Gerald and Betty Ford were the first U.S. President and First Lady to both live into their nineties. Bess Truman and Lady Bird Johnson lived into their nineties but their husbands Harry S. Truman and Lyndon B. Johnson did not. Herbert Hoover and John Adams both lived into their nineties but their wives Lou Henry Hoover and Abigail Adams did not. On April 8, 2011, Ford turned 93, the same age that her late husband, President Ford reached on his last birthday, July 14, 2006. On July 6, 2011, former First Lady Nancy Reagan turned 90, and thus she and her husband, former President Ronald Reagan, joined the Fords as the second first couple to both live into their nineties.

Death and funeral

Betty Ford died of natural causes on July 8, 2011, at Eisenhower Medical Center in Rancho Mirage, aged 93.[25]
Funeral services were held in Palm Desert, California, on July 12, 2011, with over 800 people in attendance, including former president George W. Bush, First Lady Michelle Obama and former first ladies Rosalynn Carter, Nancy Reagan and Hillary Rodham Clinton.[19] Rosalynn Carter, Cokie Roberts and Geoffrey Mason, a member of the Board of the Betty Ford Center delivered eulogies.
On July 13, her casket was flown to Grand Rapids where it lay in repose at the Gerald Ford Museum overnight.[26]
On July 14, a second service was held at Grace Episcopal Church with eulogies given by Lynne Cheney, former Ford Museum director Richard Norton Smith and son, Steven. In attendance were former President Bill Clinton, former Vice President Dick Cheney and former first lady Barbara Bush.[19] In her remarks, Mrs. Cheney noted that July 14 would have been Gerald Ford's 98th birthday.[27] After the service, she was buried next to her husband on the museum grounds.[26]
Former President Clinton had been scheduled to fly to Washington, D.C., meet his wife, and travel to the service in Palm Springs. However, a mechanical problem caused his plane to be delayed and, after discussing the situation, they agreed that she would leave without him in order to arrive on time.[28]

Bibliography

 

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George McAnthony, Italian country singer, died from a heart attack he was , 45.

George McAnthony (Born Georg Spitaler) was a country singer and songwriter. Since 1988 he toured around Italy, Austria, Germany, Switzerland and France died from a heart attack he was , 45..
McAnthony was born in Appiano, Italy. He recorded 14 albums, three of them in Nashville. George McAnthony performed as a "Country One Man Band", playing seven acoustic instruments at the same time, live, without playback or support from other musicians. He played 12-string guitar, dobro, mandolin or electric guitar, harmonica and kazoo. With his feet he played percussion instruments such as bass drum, snare, tambourine and hi-hat.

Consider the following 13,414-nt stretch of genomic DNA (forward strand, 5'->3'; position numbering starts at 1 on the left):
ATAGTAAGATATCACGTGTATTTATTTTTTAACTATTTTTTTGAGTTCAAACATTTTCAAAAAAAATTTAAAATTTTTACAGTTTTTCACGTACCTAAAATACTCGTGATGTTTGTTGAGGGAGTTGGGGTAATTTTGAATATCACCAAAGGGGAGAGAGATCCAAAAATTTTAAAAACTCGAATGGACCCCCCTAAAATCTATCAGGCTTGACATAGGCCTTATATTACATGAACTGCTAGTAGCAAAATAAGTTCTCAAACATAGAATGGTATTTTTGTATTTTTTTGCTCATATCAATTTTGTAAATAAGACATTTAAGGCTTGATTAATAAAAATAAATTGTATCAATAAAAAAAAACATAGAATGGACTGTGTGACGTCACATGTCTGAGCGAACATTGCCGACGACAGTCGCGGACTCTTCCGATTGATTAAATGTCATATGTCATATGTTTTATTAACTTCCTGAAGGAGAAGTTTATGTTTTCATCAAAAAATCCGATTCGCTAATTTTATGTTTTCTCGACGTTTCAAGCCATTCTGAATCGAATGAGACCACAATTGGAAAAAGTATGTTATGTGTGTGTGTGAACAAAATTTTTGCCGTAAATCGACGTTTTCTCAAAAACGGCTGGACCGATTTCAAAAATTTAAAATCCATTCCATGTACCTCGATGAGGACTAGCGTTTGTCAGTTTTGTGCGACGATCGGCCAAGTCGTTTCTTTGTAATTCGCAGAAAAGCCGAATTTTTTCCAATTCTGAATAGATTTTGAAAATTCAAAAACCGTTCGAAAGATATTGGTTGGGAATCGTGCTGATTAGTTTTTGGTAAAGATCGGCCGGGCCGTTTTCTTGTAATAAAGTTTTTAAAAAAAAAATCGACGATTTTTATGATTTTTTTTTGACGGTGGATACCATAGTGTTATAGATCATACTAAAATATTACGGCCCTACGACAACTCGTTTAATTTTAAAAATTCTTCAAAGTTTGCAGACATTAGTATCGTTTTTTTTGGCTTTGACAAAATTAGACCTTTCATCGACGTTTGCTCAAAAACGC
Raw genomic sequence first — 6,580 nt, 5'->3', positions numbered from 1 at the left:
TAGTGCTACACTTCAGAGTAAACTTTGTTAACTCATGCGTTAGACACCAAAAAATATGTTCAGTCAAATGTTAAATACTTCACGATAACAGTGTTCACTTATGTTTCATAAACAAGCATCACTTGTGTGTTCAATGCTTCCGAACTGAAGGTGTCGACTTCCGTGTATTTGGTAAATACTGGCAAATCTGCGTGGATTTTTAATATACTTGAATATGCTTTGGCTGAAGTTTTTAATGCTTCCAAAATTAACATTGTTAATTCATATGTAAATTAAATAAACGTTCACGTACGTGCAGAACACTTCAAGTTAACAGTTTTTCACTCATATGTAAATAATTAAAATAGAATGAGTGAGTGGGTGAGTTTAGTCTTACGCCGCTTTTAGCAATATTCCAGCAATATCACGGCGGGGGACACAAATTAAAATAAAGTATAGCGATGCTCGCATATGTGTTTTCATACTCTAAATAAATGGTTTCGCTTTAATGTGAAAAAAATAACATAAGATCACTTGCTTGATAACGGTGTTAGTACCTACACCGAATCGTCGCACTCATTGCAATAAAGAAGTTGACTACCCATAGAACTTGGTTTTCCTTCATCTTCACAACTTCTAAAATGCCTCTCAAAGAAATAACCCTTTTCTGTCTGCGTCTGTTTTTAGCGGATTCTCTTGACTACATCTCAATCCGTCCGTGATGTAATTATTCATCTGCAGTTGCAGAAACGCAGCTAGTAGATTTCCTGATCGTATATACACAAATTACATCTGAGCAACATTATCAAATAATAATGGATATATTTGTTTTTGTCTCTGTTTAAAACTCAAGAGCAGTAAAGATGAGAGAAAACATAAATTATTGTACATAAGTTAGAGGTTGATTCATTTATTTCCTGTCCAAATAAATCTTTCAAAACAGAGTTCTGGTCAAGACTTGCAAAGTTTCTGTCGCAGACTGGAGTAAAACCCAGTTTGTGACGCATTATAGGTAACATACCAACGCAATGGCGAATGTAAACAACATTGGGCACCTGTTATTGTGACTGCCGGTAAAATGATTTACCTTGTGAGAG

(6 April 1966 – 8 July 2011)

McAnthony performed a duet with John Denver and appeared in radio and TV broadcasting shows. He has been awarded the "Best European Country Artist", "Vocalist" and "Country Song of the Year". George McAnthony was much dedicated to charity projects.
McAnthony's thirteenth CD, "Bridge To El Dorado", was been given airtime on the international radio network by "Comstock Records USA", and came in second place at the European Country Music Awards 2009 in the Category "Best European Album of the Year". In April 2010 George McAnthony recorded his forteenth album "Dust Off My Boots" in Nashville, Tennessee, with Brent Mason, Paul Franklin and Bryan Sutton.
McAnthony died of myocardial infarction on 8 July 2011 in Terracina, Italy.[1]

Awards

  • European Country Music Award - Best European Country Vocalist of the Year 1998
  • European Country Music Award - Best European Country Artist & Song of The Year 2001

Discography

  • Country & Western Collection (2011)
  • Dust Off My Boots (2010)
  • Bridge To El Dorado (2008)
  • Trail of Life (2006)
  • Best of 1997-2005 (2005)
  • Great Spirit (2004)
  • Wild Horse Running (2002)
  • The Vision (2000)
  • 22 Greatest Hits 1988-97 (2000)
  • Weekend Cowboy (1998)
  • Like a Country Boy (1996)
  • Live on the Road (1994)
  • Country Way of Life (1992)
  • Together (1990)
  • Green is Peace (1989)

 

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Paul Michael, American actor, died from heart failure he was , 84

Paul Michael was an American actor best known for his role as TJ, the hapless boss of a burger bar in children's television show 'Spatz' died from heart failure he was , 84. He was a regular guest star on American television appearing in Kojak, Hill Street Blues, Alias, Gilmore Girls and Frasier among others. He played a cop in the Hollywood movie Batman.
He also played King Johnny Romano on Dark Shadows. He was best known for his connections to the Robert Langdon series of novels by Dan Brown, having narrated the American release audiobooks for both The Da Vinci Code and The Lost Symbol, as well as the 2006 docu-drama Opus Dei Unveiled, focusing on the primary antagonist group featured in Da Vinci Code.

(August 15, 1927 – July 8, 2011)

Personal life

Michael was born in Providence, Rhode Island. He began singing at a young age in school productions. He served as a sergeant in the Army in the South Pacific during World War II. Later, under the G.I. Bill, he received a B.A. in English literature from Brown University. He was in a relationship for 23 years with actress Marion Ross. He is survived by his two sons Matt and Greg Michael.[1]

Death

Michael died from heart failure on July 8, 2011 at his home in Woodland Hills, California at the age of 83.[1]